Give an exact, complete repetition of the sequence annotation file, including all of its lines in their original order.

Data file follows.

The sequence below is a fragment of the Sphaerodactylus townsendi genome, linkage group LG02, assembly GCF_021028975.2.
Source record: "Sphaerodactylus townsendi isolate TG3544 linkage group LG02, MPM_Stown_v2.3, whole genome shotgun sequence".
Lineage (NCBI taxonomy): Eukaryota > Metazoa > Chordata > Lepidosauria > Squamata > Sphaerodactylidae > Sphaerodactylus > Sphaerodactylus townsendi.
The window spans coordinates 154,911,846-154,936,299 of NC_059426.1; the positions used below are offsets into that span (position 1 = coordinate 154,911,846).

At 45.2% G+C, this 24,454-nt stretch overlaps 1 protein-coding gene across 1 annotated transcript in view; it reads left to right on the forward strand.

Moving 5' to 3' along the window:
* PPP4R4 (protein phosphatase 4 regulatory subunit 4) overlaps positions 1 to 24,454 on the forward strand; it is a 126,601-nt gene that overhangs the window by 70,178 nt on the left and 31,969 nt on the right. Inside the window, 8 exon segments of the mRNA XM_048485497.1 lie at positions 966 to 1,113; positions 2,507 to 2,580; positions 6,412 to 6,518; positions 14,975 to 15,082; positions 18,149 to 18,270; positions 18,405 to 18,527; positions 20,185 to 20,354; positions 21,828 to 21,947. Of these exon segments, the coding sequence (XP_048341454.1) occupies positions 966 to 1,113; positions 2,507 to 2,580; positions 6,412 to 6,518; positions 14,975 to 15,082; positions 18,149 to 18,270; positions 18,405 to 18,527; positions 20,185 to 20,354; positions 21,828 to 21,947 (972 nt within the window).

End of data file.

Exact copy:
The sequence below is a fragment of the Sphaerodactylus townsendi genome, linkage group LG02, assembly GCF_021028975.2.
Source record: "Sphaerodactylus townsendi isolate TG3544 linkage group LG02, MPM_Stown_v2.3, whole genome shotgun sequence".
Lineage (NCBI taxonomy): Eukaryota > Metazoa > Chordata > Lepidosauria > Squamata > Sphaerodactylidae > Sphaerodactylus > Sphaerodactylus townsendi.
The window spans coordinates 154,911,846-154,936,299 of NC_059426.1; the positions used below are offsets into that span (position 1 = coordinate 154,911,846).

At 45.2% G+C, this 24,454-nt stretch overlaps 1 protein-coding gene across 1 annotated transcript in view; it reads left to right on the forward strand.

Moving 5' to 3' along the window:
* PPP4R4 (protein phosphatase 4 regulatory subunit 4) overlaps positions 1 to 24,454 on the forward strand; it is a 126,601-nt gene that overhangs the window by 70,178 nt on the left and 31,969 nt on the right. Inside the window, 8 exon segments of the mRNA XM_048485497.1 lie at positions 966 to 1,113; positions 2,507 to 2,580; positions 6,412 to 6,518; positions 14,975 to 15,082; positions 18,149 to 18,270; positions 18,405 to 18,527; positions 20,185 to 20,354; positions 21,828 to 21,947. Of these exon segments, the coding sequence (XP_048341454.1) occupies positions 966 to 1,113; positions 2,507 to 2,580; positions 6,412 to 6,518; positions 14,975 to 15,082; positions 18,149 to 18,270; positions 18,405 to 18,527; positions 20,185 to 20,354; positions 21,828 to 21,947 (972 nt within the window).